They have two children: Silas, 4, and Felix, 2.

“Being a dad has filled my life with joy,” he shared to Nemeth’s Instagram. “These kids keep my senses sharp and my mind focused. They are the strongest motivation for all of my work.”


Between 2015 and 2020, Rebollar split his time between Cuba and Minnesota.

His solo exhibition at the Nemeth is his first personal show in more than a decade.

And moving to Osage was the beginning.

“It’s been a long coming and going,” he said.

Women are the main subject of Rebollar's exhibit, inspired by their "love and knowledge."
Shannon Geisen/Park Rapids Enterprise

His artistic process

At a young age, Rebollar collected notebooks that his parents were using for agendas.

“I don’t know why I got so into that. All I wanted was to have one to draw on,” he recalled. “I started copying other people’s drawings and stuff. I realized I couldn’t stop doing that.”

To this day, Rebollar said he is “quietly obsessed with paper and pencil sets.”


Rebollar is a mixed media artist, primarily working in portrait drawing and digital art manipulation.

In his artist statement, he says his art “has been used as a tool to communicate and understand the world,” “drawing inspiration from music, cinema, fashion, dance and pop culture.”

Inspired by the Cuban women in his life, Rebollar painted "Nostalgia." Shannon Geisen/Enterprise

In the Nemeth exhibit, the work “focuses on closing gaps and building bridges to both real and futuristic representations of Blackness.”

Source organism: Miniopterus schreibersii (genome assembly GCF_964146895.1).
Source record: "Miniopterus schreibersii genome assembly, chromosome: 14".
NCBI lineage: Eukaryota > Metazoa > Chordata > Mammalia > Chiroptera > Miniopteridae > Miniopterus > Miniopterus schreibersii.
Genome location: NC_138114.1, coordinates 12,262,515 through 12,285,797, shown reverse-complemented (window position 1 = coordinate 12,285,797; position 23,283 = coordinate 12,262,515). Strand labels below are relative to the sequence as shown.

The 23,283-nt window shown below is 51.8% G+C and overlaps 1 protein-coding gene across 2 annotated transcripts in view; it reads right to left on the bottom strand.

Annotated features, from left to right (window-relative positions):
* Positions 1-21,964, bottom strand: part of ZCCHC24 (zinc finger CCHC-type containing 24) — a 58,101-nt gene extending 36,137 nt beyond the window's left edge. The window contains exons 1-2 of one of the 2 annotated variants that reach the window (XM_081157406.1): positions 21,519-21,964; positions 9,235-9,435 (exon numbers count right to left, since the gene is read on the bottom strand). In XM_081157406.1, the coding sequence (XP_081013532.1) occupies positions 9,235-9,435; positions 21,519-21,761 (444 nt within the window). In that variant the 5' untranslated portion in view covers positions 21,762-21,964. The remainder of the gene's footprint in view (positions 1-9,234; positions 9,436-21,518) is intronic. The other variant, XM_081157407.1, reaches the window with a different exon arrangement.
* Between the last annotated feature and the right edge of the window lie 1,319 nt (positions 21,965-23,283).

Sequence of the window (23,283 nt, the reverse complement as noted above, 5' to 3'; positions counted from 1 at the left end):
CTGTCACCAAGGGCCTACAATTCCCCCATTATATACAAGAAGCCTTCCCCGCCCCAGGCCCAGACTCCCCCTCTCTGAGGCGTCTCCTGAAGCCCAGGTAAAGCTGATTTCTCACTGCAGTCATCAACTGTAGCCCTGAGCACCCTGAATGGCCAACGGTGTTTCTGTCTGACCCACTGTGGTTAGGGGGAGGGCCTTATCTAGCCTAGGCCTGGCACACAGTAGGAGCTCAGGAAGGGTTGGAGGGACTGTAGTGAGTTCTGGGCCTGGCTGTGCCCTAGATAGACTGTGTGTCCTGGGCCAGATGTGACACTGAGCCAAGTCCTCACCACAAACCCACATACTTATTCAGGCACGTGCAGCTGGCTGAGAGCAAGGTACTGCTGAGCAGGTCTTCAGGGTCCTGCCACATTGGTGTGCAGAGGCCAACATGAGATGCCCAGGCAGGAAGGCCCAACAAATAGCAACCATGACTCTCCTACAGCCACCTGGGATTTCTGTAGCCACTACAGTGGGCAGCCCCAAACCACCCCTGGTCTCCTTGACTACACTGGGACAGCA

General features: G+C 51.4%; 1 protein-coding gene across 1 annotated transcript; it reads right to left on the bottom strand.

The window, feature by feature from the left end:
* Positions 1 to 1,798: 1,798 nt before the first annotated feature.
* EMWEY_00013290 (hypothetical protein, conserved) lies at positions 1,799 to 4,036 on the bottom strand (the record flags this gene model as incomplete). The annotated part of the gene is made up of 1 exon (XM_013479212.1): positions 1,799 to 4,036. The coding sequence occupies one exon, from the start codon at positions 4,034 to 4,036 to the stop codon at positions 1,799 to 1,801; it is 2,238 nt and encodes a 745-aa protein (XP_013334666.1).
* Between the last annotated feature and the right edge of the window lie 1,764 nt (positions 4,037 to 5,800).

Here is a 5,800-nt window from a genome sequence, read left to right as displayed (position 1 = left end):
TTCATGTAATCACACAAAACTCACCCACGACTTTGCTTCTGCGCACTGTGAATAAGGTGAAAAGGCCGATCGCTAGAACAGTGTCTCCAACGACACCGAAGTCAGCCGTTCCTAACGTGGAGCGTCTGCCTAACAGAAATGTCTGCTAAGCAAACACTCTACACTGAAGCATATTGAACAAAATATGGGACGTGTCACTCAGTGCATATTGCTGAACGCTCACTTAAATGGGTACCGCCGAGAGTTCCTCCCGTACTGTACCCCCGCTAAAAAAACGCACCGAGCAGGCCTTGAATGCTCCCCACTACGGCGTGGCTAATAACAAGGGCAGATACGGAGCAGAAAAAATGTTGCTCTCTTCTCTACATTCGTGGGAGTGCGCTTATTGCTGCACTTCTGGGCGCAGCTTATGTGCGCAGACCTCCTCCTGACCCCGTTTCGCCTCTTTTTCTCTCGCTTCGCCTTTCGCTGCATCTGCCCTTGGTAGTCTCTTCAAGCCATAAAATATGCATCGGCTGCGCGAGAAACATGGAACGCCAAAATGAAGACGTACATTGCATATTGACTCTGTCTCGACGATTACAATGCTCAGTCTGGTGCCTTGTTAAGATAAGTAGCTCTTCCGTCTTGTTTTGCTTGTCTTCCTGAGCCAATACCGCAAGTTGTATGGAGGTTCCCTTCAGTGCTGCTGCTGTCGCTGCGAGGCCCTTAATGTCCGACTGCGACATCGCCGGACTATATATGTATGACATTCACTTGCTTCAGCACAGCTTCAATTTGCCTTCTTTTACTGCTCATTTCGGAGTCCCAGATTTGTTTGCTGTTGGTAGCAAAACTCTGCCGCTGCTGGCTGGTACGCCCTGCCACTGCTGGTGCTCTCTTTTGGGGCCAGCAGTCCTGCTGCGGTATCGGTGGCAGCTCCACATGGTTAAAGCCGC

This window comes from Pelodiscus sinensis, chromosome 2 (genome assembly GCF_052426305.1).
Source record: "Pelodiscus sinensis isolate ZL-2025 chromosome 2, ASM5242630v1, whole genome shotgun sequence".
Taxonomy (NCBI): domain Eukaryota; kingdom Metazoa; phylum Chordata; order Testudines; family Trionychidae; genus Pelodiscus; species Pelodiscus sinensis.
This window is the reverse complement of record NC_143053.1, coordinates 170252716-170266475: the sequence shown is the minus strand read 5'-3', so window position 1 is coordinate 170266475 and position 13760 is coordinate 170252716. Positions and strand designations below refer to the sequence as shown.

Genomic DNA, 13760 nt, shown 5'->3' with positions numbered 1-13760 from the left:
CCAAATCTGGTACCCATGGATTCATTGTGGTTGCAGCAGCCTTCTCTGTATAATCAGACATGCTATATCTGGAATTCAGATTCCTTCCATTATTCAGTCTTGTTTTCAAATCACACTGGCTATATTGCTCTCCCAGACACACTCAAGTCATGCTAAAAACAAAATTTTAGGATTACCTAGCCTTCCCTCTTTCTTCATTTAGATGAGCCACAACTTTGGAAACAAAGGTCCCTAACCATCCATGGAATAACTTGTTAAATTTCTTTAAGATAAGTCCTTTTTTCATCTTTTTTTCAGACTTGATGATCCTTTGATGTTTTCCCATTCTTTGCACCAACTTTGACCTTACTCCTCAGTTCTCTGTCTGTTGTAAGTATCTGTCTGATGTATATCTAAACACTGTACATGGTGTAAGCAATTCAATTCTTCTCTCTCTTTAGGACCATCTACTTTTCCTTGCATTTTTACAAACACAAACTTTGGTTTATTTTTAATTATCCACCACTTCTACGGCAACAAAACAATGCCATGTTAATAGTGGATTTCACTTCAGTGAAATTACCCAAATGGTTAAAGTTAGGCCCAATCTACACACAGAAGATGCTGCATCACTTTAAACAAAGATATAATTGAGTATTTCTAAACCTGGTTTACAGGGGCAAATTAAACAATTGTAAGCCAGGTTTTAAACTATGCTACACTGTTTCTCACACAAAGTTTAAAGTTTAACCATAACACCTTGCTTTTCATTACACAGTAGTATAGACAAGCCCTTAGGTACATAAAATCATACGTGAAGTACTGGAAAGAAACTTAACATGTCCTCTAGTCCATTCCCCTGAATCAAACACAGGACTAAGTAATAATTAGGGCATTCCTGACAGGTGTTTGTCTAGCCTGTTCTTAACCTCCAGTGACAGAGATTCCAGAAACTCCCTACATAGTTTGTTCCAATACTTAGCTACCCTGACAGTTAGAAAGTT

“Foreshadows” relates to “our Cuban beliefs in terms of the spiritual world,” he explained.

Rebollar said Cuban women – his mom, sister, aunts and grandmother – tended to have these “visions” that were “very descriptive.”

“For some reason, this dream world would always be about a character or a persona.”

They could be very accurate as well, so he grew to appreciate them.

Rebollar's portraits have an almost abstract feel.
Shannon Geisen/Park Rapids Enterprise

Rebollar said this exhibit is largely focused on female subjects because of that.


“The women in my family were always a container of love and knowledge. I’m the person that I am because of the women in my family,” he said. “I’m really motivated by my wife, too. And her sister, too.”

His sister and mom still live in Cuba.

Moving north

Through Speller, they met Aaron Spangler, a Nemeth board member and Park Rapids artist. Spangler encouraged them to consider the Park Rapids area in their search for a new home.

When asked about living in Osage, Rebollar said, “It’s great.”

“I see human beings being human beings around me. I’m like, I don’t need you to accept me all the time,” he said.

Rebollar wants northern Minnesota to see his images of Blackness.

The vibrant colors in his family-friendly exhibit were inspired by his children’s toys.

“This is not in Cuba. I can’t see this in Cuba. Nobody makes this. Nobody celebrates Blackness in this way,” he said.


Shannon Geisen is editor of the Park Rapids Enterprise.
What To Read Next
Get Local